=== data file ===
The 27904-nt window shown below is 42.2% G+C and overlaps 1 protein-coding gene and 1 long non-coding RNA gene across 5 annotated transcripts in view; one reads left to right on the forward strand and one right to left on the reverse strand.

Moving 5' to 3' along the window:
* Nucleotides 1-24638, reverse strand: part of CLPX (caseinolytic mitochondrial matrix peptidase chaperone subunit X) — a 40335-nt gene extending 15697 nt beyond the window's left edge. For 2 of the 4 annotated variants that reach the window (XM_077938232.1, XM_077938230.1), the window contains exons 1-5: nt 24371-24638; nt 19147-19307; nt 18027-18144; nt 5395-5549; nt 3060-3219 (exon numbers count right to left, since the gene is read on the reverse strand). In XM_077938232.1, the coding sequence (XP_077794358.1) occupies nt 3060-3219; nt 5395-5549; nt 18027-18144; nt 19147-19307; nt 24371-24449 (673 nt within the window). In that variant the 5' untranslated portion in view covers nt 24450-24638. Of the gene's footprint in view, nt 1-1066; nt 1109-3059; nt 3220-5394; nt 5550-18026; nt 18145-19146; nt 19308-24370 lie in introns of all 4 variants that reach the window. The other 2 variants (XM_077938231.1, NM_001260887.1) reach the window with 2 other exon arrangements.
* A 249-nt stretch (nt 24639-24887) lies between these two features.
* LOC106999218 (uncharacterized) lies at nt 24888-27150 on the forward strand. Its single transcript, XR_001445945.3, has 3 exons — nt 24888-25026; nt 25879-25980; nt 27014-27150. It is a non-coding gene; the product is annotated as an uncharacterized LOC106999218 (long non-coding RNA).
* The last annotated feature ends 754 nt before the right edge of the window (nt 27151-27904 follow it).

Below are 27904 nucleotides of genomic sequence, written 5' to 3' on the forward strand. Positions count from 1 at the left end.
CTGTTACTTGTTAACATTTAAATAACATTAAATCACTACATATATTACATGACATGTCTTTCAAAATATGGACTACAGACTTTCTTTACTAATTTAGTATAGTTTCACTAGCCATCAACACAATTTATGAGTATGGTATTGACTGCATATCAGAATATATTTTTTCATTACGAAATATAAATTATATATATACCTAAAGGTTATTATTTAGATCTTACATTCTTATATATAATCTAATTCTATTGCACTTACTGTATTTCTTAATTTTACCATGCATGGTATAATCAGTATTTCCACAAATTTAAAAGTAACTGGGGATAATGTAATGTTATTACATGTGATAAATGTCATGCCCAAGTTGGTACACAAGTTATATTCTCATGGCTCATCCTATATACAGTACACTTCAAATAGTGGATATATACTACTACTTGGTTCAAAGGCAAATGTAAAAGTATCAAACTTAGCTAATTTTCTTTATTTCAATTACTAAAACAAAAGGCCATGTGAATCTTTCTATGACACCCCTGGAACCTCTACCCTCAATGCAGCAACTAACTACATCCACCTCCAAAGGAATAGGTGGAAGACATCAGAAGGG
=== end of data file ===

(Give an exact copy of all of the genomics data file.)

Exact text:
The 27904-nt window shown below is 42.2% G+C and overlaps 1 protein-coding gene and 1 long non-coding RNA gene across 5 annotated transcripts in view; one reads left to right on the forward strand and one right to left on the reverse strand.

Moving 5' to 3' along the window:
* Nucleotides 1-24638, reverse strand: part of CLPX (caseinolytic mitochondrial matrix peptidase chaperone subunit X) — a 40335-nt gene extending 15697 nt beyond the window's left edge. For 2 of the 4 annotated variants that reach the window (XM_077938232.1, XM_077938230.1), the window contains exons 1-5: nt 24371-24638; nt 19147-19307; nt 18027-18144; nt 5395-5549; nt 3060-3219 (exon numbers count right to left, since the gene is read on the reverse strand). In XM_077938232.1, the coding sequence (XP_077794358.1) occupies nt 3060-3219; nt 5395-5549; nt 18027-18144; nt 19147-19307; nt 24371-24449 (673 nt within the window). In that variant the 5' untranslated portion in view covers nt 24450-24638. Of the gene's footprint in view, nt 1-1066; nt 1109-3059; nt 3220-5394; nt 5550-18026; nt 18145-19146; nt 19308-24370 lie in introns of all 4 variants that reach the window. The other 2 variants (XM_077938231.1, NM_001260887.1) reach the window with 2 other exon arrangements.
* A 249-nt stretch (nt 24639-24887) lies between these two features.
* LOC106999218 (uncharacterized) lies at nt 24888-27150 on the forward strand. Its single transcript, XR_001445945.3, has 3 exons — nt 24888-25026; nt 25879-25980; nt 27014-27150. It is a non-coding gene; the product is annotated as an uncharacterized LOC106999218 (long non-coding RNA).
* The last annotated feature ends 754 nt before the right edge of the window (nt 27151-27904 follow it).

Below are 27904 nucleotides of genomic sequence, written 5' to 3' on the forward strand. Positions count from 1 at the left end.
CTGTTACTTGTTAACATTTAAATAACATTAAATCACTACATATATTACATGACATGTCTTTCAAAATATGGACTACAGACTTTCTTTACTAATTTAGTATAGTTTCACTAGCCATCAACACAATTTATGAGTATGGTATTGACTGCATATCAGAATATATTTTTTCATTACGAAATATAAATTATATATATACCTAAAGGTTATTATTTAGATCTTACATTCTTATATATAATCTAATTCTATTGCACTTACTGTATTTCTTAATTTTACCATGCATGGTATAATCAGTATTTCCACAAATTTAAAAGTAACTGGGGATAATGTAATGTTATTACATGTGATAAATGTCATGCCCAAGTTGGTACACAAGTTATATTCTCATGGCTCATCCTATATACAGTACACTTCAAATAGTGGATATATACTACTACTTGGTTCAAAGGCAAATGTAAAAGTATCAAACTTAGCTAATTTTCTTTATTTCAATTACTAAAACAAAAGGCCATGTGAATCTTTCTATGACACCCCTGGAACCTCTACCCTCAATGCAGCAACTAACTACATCCACCTCCAAAGGAATAGGTGGAAGACATCAGAAGGG